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Saturday, January 12, 2008

Gospel night gone wicked

Neil Postman is famous for having written Amusing Ourselves to Death. I was reminded of the title of his book after checking in at TLC, a popular hangout around town that has become famous among faithfuls for introducing "Gospel Night".

At this bar, or whatever you might want to call it, patrons relax under dim lights whispering in each others' ears and knocking back bottles of liquor. In the next section, a generation of balokole meanwhile lose themselves in the sound of music praising the lord.

But if you must get the feel of TLC Gospel Night, pick any Thursday evening and drop by between 8 p.m. to midnight. You sure will catch the Ugandan version of American rap group, Naughty By Nature, doing their Hey Ho.

The group was by 1980s and early 90s, the talk among hip-hop lovers worldwide because of their catchy hiphop hooray and fluid stage movements. Nimble rhyming skills and ghetto street funk endeared them to thousands. That's why it was no surprise when I found Naughty By Nature's secular style being mimicked even by the 'holier than thou'.

In a world where people have so much time to expend, a doze of whatever form of entertainment is nowadays prescribed in the daily routine of life. It partly explains why brothers and sisters appear in droves to be of the Gospel Night crowd.

In buggy jeans, T-shirts, baseball caps with 'NY' scribbled on, hoods covering their heads and sometimes their brows, bands on their arms, the lads really have good times. I saw one MC Shoody, spotting a skin-tight vest with 'FBI' boldly emblazoned in front.

Another lanky lad slid onto the stage in a sparkling white suit: "Does that 'cat' think he's Luther Vandross?" someone wondered.

For the girls it's about tight pants, afro-hair style (or dancing hair especially when they throw their heads back), painted lips and nails. The daring few show off their thongs, others, hip-hugging and little flowerly dresses that mirror their seductive figures.

It must be some evangelist on LTV who said celebrityism is the new belief system born out of the show business era. So it is! At 8p.m., Gospel Night revs with life when artistes begin to hop on stage to unleash what they got. Rap, pop reggae, –name it and they'll have it exclusively packaged 'gospel'.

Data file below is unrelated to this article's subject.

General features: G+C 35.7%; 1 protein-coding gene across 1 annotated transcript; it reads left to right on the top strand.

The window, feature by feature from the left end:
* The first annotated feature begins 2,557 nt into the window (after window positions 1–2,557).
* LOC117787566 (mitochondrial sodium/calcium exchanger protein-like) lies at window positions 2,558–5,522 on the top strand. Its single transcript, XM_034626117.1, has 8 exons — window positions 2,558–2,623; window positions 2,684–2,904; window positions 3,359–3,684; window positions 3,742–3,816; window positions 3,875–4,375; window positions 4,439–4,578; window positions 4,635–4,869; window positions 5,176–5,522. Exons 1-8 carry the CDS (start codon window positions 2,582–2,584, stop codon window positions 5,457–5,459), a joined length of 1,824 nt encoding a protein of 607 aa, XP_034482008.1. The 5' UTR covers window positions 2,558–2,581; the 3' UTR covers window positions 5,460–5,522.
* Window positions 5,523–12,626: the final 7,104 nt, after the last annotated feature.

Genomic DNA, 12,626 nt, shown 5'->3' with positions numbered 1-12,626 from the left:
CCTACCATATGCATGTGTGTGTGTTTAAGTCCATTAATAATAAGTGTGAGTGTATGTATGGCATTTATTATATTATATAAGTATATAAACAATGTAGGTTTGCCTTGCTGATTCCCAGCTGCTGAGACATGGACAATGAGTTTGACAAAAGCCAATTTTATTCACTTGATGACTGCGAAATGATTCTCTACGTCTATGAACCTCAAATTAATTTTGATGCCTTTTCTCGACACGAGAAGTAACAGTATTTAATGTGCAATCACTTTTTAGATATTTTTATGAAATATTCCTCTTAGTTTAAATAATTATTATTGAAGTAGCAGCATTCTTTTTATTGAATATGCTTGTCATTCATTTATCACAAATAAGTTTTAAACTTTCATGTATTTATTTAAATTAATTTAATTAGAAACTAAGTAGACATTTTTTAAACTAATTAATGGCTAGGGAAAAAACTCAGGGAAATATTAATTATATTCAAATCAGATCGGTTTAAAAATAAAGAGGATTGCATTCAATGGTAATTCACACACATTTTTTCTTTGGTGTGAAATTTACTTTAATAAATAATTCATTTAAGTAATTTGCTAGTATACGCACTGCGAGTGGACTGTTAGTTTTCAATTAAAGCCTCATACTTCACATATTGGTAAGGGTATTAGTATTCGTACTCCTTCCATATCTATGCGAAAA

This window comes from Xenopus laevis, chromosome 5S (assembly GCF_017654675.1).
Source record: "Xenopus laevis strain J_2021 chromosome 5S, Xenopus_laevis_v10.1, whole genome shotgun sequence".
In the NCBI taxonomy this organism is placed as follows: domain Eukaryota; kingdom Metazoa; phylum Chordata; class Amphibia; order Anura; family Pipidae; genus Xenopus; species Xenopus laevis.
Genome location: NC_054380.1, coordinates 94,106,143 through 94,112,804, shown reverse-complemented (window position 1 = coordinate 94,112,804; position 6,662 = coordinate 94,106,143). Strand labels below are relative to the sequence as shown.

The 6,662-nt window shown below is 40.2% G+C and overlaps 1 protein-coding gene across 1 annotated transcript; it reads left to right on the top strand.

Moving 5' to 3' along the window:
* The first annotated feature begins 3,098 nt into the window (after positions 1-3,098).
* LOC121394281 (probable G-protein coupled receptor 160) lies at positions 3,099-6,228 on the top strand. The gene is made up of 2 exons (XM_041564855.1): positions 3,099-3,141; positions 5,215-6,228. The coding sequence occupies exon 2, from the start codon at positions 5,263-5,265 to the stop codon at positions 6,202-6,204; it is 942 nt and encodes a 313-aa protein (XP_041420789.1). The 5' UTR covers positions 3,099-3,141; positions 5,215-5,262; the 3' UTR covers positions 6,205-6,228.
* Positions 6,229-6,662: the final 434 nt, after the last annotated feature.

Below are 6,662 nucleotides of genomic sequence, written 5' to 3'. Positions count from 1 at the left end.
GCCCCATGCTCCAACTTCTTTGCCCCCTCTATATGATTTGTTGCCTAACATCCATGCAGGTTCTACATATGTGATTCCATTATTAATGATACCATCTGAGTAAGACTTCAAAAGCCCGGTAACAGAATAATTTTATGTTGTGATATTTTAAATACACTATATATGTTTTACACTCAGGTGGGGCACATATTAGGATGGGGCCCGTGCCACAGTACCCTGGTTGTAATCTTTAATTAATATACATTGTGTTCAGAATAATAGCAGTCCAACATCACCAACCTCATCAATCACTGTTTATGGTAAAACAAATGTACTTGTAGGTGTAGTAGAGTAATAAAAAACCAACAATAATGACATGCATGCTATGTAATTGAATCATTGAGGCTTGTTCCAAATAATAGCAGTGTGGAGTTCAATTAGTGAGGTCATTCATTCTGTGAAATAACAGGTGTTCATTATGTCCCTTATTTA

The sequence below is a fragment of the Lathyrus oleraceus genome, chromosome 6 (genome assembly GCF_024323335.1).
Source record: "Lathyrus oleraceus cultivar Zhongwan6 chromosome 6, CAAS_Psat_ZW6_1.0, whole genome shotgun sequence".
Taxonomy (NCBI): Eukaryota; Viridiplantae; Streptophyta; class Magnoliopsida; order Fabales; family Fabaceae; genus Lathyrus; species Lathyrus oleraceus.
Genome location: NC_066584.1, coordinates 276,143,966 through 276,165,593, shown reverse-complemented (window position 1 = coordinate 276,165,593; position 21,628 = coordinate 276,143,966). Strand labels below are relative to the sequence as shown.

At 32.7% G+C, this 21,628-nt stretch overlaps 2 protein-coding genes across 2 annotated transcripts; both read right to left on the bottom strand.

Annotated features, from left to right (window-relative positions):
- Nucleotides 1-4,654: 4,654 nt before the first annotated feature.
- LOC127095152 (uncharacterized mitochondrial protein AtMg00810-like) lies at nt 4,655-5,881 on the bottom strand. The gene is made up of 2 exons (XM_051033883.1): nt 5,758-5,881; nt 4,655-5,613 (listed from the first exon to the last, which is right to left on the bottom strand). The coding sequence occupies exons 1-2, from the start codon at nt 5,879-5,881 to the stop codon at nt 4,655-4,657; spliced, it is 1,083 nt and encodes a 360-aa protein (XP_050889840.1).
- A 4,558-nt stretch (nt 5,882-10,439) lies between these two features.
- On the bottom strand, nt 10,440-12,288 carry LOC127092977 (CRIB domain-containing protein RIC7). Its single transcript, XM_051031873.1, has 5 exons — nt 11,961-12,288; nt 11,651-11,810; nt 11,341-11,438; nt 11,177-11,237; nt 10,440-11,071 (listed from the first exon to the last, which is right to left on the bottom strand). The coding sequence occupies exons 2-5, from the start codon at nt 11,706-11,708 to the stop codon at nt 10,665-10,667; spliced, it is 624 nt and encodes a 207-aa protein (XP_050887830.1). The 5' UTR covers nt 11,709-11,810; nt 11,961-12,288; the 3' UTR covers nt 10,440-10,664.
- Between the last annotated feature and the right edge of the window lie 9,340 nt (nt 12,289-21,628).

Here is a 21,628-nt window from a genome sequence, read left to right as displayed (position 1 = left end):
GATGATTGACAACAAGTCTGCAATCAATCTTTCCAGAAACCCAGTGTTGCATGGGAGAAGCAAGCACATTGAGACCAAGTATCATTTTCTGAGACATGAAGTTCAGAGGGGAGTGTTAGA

On the last visit, the opening song was Repent from Shaggy.

"What the heck is an unrepentant dude (Shaggy) doing in the corridors of 'holiness'?" a brother asked.

There she was, that unnamed girl moving her body like those dames in Rupee's steamy music video, Tempted to Touch. And this is the show to mend the soul and woo prodigals back to holiness!

A 14-inch screen chills in a corner above the tiny stage, a banner on a wall reads, '…For I'll yet praise Him my Lord and God.'

Praise Him they do, with blubbering voices warming up to the crescendo of the occasion and feely-touchy couples holding hands and cheering on.

"Hey Deejay, pick it up for me," an artiste will say with pomp, trying to sound American. "Track 2." And as the song picks rhythm, "Yo, put your heads in the air" to the responsive audience while chewing gum. "Watcha do if Jesus came back today?"

Then Gipir, a.k.a 'Busta Rhymes', gets on stage and the girls go wild. The lad might be physically handicapped but his trademark cocky rhyming style is as enchanting.

Even when the two squeaky speakers don't help things and when poor sound bungle things up, showmen are unbothered. A boy of about 14 will lie flat on the dancefloor and move on his stomach like a caterpillar. Applause, thunderous applause!

Normally, performances close by 10p.m. and the dance floor is opened to boogie-woogie. Boy and girl dance too close. It's there to see that the devil is clearly in charge though fans insist Gospel Night is such 'a bomb!'

Jared da Cobbler, a "holy hip-hop artiste" and a staunch born-again Christian is however, unhappy.

"I've since chucked the whole thing," he says. "You walk through hell and return through hell."

It could be why cameras are nay allowed in. Fear of exposing the devil Jared talks of? I've been to Gospel Night three times and every time I've returned with a pounding headache. Verily, this is what Neil Postman would call amusing oneself slowly but surely - to death.

Published in Sunday Monitor, May 20, 2006